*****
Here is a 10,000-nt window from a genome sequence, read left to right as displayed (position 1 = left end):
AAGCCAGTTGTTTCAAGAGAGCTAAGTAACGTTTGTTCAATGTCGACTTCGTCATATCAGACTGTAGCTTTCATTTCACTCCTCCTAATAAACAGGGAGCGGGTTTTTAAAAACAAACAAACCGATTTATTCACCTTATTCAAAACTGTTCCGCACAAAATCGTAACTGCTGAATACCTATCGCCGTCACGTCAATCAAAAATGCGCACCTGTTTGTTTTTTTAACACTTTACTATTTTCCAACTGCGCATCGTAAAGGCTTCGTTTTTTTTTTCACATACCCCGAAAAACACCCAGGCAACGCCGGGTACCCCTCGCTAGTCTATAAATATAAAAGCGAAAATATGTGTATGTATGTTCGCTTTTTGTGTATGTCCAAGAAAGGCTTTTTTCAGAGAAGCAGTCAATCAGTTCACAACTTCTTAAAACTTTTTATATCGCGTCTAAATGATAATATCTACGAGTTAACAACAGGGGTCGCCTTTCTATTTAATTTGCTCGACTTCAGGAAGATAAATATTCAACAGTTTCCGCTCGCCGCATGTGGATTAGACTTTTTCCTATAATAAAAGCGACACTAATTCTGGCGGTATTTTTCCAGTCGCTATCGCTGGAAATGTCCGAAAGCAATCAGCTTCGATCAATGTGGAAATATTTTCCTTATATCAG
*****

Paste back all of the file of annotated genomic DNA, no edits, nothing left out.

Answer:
Here is a 10,000-nt window from a genome sequence, read left to right as displayed (position 1 = left end):
AAGCCAGTTGTTTCAAGAGAGCTAAGTAACGTTTGTTCAATGTCGACTTCGTCATATCAGACTGTAGCTTTCATTTCACTCCTCCTAATAAACAGGGAGCGGGTTTTTAAAAACAAACAAACCGATTTATTCACCTTATTCAAAACTGTTCCGCACAAAATCGTAACTGCTGAATACCTATCGCCGTCACGTCAATCAAAAATGCGCACCTGTTTGTTTTTTTAACACTTTACTATTTTCCAACTGCGCATCGTAAAGGCTTCGTTTTTTTTTTCACATACCCCGAAAAACACCCAGGCAACGCCGGGTACCCCTCGCTAGTCTATAAATATAAAAGCGAAAATATGTGTATGTATGTTCGCTTTTTGTGTATGTCCAAGAAAGGCTTTTTTCAGAGAAGCAGTCAATCAGTTCACAACTTCTTAAAACTTTTTATATCGCGTCTAAATGATAATATCTACGAGTTAACAACAGGGGTCGCCTTTCTATTTAATTTGCTCGACTTCAGGAAGATAAATATTCAACAGTTTCCGCTCGCCGCATGTGGATTAGACTTTTTCCTATAATAAAAGCGACACTAATTCTGGCGGTATTTTTCCAGTCGCTATCGCTGGAAATGTCCGAAAGCAATCAGCTTCGATCAATGTGGAAATATTTTCCTTATATCAG